This paper defends a novel view of ‘what it is like’-sentences, according to which they attribute certain sorts of relations—I call them ‘affective relations’—that hold between events and individuals. The paper argues in detail for the superiority of this proposal over other views that are prevalent in the literature. The paper further argues that the proposal makes better sense than the alternatives of the widespread use of Nagel’s definition of conscious states and that it also shows the mistakes in two (...)
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  • Factive Phenomenal Characters.Benj Hellie - 2007 - Philosophical Perspectives 21 (1):259--306.
    This paper expands on the discussion in the first section of 'Beyond phenomenal naivete'. Let Phenomenal Naivete be understood as the doctrine that some phenomenal characters of veridical experiences are factive properties concerning the external world. Here I present in detail a phenomenological case for Phenomenal Naivete and an argument from hallucination against it. I believe that these arguments show the concept of phenomenal character to be defective, overdetermined by its metaphysical and epistemological commitments together with the world. This does (...)
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  • Knowledge-How: A Unified Account.Berit Brogaard - 2011 - In J. Bengson & M. Moffett (eds.), Knowing How: Essays on Knowledge, Mind, and Action. Oxford University Press. pp. 136-160.
    There are two competing views of knowledge-how: Intellectualism and anti-intellectualism. According to the reductionist varieties of intellectualism defended by Jason Stanley and Timothy Williamson (2001) and Berit Brogaard (2007, 2008, 2009), knowledge-how simply reduces to knowledge-that. To a first approximation, s knows how to A iff there is a w such that s knows that w is a way to A. For example, John knows how to ride a bicycle if and only if there is a way w such that (...)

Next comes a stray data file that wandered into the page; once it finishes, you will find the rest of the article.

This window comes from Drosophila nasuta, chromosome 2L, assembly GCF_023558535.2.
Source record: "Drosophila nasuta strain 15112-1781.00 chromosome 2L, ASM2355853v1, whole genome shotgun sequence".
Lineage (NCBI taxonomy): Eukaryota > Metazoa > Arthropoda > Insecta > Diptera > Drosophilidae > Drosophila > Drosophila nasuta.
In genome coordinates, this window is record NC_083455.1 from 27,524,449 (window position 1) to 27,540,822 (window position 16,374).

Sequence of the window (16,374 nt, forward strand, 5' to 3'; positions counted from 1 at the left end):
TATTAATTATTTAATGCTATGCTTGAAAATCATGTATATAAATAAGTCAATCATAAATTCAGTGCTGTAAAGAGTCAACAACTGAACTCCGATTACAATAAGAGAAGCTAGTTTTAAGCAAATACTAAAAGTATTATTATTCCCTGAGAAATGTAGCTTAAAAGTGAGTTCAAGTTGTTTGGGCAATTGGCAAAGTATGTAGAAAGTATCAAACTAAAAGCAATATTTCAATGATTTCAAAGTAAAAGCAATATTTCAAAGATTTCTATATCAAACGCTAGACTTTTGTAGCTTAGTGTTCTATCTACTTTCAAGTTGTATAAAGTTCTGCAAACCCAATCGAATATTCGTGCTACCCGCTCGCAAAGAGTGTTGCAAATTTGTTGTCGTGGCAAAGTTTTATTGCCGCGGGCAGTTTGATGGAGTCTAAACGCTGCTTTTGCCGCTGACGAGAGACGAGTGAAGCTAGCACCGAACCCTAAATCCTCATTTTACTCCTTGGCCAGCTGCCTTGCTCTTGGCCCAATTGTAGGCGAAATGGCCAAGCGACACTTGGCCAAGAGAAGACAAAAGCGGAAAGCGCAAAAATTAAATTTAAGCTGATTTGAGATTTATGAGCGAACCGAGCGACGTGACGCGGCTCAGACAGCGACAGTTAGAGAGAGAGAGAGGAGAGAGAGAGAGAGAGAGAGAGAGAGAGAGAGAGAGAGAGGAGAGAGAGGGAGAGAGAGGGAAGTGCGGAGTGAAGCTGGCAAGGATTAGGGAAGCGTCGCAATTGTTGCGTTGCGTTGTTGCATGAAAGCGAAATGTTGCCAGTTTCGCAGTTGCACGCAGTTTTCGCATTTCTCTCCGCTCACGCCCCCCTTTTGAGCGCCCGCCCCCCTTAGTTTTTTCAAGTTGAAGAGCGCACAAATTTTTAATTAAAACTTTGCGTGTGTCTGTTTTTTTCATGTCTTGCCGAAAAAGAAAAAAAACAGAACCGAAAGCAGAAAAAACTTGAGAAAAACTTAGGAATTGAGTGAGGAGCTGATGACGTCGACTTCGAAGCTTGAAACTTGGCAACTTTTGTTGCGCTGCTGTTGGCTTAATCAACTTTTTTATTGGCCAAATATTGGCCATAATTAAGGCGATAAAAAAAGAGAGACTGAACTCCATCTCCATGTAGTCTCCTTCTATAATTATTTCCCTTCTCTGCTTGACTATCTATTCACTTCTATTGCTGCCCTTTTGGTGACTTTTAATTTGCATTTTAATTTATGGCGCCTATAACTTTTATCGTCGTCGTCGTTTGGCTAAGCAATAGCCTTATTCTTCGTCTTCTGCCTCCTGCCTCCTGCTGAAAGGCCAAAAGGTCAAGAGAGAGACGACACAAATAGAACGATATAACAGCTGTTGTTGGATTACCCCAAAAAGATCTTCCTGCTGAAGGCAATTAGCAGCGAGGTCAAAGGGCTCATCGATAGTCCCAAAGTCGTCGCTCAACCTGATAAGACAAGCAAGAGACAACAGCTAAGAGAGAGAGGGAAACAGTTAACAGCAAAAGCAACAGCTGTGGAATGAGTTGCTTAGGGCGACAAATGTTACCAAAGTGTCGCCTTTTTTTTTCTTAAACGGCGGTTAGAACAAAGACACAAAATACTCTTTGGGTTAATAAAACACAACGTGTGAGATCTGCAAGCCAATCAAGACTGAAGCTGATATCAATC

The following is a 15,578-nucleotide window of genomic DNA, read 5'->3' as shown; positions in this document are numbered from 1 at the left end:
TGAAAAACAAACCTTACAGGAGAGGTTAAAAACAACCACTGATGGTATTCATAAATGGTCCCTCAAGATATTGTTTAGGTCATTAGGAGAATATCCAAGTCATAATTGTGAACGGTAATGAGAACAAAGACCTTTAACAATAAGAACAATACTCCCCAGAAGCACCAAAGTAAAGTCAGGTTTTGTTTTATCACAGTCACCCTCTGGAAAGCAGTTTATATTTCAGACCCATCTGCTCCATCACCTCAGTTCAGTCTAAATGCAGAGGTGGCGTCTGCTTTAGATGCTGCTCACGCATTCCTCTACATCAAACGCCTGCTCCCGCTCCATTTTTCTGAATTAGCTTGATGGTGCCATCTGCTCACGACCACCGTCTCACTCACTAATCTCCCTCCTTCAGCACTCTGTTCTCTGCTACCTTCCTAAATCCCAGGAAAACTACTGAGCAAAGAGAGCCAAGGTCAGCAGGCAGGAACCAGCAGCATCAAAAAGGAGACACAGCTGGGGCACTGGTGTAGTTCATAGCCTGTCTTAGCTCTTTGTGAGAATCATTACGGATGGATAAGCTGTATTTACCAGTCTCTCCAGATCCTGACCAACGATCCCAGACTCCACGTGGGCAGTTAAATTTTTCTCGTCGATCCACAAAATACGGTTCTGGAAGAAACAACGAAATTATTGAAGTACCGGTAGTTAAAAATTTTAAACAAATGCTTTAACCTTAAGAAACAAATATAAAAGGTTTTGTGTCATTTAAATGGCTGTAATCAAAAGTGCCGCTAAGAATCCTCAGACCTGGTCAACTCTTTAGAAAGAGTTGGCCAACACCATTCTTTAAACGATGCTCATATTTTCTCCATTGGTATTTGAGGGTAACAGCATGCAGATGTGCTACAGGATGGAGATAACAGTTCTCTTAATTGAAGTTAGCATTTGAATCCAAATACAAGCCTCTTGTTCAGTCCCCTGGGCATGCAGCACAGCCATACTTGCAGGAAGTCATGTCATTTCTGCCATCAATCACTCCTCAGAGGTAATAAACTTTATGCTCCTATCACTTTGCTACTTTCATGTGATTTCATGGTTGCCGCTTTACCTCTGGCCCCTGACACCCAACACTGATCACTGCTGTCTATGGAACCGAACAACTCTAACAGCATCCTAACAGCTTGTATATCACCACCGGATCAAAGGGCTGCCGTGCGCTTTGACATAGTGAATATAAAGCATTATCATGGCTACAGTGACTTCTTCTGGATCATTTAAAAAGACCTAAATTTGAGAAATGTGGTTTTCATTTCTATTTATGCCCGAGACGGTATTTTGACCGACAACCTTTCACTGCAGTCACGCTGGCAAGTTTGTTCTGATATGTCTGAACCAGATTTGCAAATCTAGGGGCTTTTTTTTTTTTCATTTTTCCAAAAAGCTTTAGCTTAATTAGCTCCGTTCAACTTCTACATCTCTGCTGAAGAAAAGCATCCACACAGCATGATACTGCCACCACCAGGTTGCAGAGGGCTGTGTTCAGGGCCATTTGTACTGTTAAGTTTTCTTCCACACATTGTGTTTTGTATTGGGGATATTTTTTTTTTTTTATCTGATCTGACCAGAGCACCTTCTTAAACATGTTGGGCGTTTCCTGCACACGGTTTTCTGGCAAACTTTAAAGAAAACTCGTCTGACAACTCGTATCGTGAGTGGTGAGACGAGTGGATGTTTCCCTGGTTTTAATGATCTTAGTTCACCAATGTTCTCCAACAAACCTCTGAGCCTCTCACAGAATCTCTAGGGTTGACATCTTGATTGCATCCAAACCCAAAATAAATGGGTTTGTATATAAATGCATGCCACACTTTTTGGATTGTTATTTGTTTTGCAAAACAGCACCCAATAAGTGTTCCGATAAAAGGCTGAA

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  • An Externalist's Guide to Inner Experience.Benj Hellie - 2010 - In Bence Nanay (ed.), Perceiving the World. Oxford University Press. pp. 97–145.
    Let's be externalists about perceptual consciousness and think the form of veridical perceptual consciousness includes /seeing this or that mind-independent particular and its colors/. Let's also take internalism seriously, granting that spectral inversion and hallucination can be "phenomenally" the same as normal seeing. Then perceptual consciousness and phenomenality are different, and so we need to say how they are related. It's complicated!<br><br>Phenomenal sameness is (against all odds) /reflective indiscriminability/. I build a "displaced perception" account of reflection on which indiscriminability stems (...)
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  • Knowing What Things Look Like.Matthew McGrath - 2017 - Philosophical Review 126 (1):1-41.
    Walking through the supermarket, I see the avocados. I know they are avocados. Similarly, if you see a pumpkin on my office desk, you can know it’s a pumpkin from its looks. The phenomenology in such cases is that of “just seeing” that such and such. This phenomenology might suggest that the knowledge gained is immediate. This paper argues, to the contrary, that in these target cases, the knowledge is mediate, depending as it does on one’s knowledge of what the (...)
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  • Misrepresenting Consciousness.Josh Weisberg - 2011 - Philosophical Studies 154 (3):409 - 433.
    An important objection to the "higher-order" theory of consciousness turns on the possibility of higher-order misrepresentation. I argue that the objection fails because it illicitly assumes a characterization of consciousness explicitly rejected by HO theory. This in turn raises the question of what justifies an initial characterization of the data a theory of consciousness must explain. I distinguish between intrinsic and extrinsic characterizations of consciousness, and I propose several desiderata a successful characterization of consciousness must meet. I then defend the (...)